New research shows that while just four per cent of consumers are currently receiving subscription pet supplies, 17 per cent are considering it.

The study by PayPal, showed that Gen Z are the most likely to subscribe to receive supplies and are also the largest group considering doing so with 30 per cent pondering the option.

Mike Halligan, Co-Founder of subscription pet food service Scratch, acknowledged they have a large number of under 40s signed up, but said there are other reasons people use Scratch, such as older owners and people living rurally.

“Most people don’t buy Scratch because they want dog food delivered on subscription. They buy Scratch because we view it as a plan for managing their dog’s health, so the customer service we provide, and the various parts of the product experience all contribute to that.”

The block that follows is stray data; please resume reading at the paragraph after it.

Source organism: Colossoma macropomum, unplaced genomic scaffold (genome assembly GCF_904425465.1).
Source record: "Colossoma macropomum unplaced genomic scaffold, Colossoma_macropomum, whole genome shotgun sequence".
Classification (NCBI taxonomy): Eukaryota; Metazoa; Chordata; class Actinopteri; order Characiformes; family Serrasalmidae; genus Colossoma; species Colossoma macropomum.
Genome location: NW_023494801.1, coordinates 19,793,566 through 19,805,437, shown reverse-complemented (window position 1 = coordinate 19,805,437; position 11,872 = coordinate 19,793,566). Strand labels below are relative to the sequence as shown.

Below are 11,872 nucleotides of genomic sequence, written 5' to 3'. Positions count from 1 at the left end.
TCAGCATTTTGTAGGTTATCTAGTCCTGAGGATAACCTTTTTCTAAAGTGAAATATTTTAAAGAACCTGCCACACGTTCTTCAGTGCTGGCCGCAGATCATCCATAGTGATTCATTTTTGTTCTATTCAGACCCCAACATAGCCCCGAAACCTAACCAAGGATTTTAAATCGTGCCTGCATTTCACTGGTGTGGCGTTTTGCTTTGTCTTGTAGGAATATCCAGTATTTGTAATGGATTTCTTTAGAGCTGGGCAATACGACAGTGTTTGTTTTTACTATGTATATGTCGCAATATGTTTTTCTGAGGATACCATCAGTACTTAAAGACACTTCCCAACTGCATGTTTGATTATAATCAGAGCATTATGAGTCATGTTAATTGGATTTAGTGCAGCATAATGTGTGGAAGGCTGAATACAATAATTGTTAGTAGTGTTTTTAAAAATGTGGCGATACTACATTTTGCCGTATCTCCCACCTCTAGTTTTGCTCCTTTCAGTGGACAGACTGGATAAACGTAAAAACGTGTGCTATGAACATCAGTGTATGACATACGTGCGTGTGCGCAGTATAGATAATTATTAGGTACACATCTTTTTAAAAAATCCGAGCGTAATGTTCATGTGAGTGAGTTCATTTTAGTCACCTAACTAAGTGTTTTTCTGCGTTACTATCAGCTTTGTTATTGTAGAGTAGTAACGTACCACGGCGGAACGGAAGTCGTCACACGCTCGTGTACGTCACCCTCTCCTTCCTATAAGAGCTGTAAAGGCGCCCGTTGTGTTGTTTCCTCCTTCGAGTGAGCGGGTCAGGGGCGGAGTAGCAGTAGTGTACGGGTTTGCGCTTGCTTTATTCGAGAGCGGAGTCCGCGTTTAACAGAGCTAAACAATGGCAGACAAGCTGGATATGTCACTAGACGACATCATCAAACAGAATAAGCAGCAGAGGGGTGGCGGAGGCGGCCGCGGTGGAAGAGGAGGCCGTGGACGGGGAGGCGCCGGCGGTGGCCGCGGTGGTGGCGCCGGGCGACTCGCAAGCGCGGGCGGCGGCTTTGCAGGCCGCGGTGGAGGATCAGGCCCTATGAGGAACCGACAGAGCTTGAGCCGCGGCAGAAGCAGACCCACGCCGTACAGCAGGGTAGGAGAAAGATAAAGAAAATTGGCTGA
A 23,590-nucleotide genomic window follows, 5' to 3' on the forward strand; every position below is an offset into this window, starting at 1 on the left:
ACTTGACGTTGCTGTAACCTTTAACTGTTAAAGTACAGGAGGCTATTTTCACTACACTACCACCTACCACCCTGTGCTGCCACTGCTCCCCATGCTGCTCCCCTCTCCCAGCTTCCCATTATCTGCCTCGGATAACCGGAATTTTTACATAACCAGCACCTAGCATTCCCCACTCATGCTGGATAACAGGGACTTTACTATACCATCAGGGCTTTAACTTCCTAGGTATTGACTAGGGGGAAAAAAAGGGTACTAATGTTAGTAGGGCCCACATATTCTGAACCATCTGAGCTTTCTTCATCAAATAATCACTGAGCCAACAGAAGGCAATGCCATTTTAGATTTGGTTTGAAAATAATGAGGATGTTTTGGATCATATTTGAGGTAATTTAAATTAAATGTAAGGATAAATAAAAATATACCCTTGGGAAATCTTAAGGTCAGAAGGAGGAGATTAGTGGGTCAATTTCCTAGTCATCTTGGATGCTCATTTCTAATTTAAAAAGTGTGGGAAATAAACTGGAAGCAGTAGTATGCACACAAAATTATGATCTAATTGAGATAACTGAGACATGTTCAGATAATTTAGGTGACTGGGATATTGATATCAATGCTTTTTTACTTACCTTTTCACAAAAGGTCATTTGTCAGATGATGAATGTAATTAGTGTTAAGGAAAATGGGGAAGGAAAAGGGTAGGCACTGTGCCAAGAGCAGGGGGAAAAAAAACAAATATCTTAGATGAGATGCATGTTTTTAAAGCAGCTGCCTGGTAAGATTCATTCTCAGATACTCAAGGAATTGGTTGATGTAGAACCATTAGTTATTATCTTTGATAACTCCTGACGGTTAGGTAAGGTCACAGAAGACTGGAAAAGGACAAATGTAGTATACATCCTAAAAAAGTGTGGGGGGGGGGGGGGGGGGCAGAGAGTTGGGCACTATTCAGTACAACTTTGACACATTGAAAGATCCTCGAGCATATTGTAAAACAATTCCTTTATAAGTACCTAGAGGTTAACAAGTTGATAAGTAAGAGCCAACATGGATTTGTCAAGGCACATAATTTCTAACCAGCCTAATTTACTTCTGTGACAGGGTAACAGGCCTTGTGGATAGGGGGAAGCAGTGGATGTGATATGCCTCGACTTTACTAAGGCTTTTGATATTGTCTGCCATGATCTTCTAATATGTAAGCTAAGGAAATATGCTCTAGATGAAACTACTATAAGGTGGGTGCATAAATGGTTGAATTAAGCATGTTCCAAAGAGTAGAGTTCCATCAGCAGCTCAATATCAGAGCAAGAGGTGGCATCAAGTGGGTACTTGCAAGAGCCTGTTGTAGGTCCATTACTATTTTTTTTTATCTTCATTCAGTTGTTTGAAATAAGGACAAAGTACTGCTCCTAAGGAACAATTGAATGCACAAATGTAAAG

Over the past year subscription services have seen challenges such as supply chain issues and delays due to Australia’s postal networks being overwhelmed.

Earlier in the year, Melbourne-based Scratch found itself $150,000 out of pocket and having to set up its own delivery system due to delays by Australia Post.

Some subscribers were forced to wait up to five weeks for their order, which Halligan says could influence the willingness of consumers to continue using subscription services.

“Every bad experience with a subscription of any sort makes people worried about joining up with another subscription business. Sadly, many websites and customer experiences are very clunky, relying on the basic options that platforms offer out of the box and failing to give people flexibility. Every bad subscription experience hurts the good ones unfortunately.”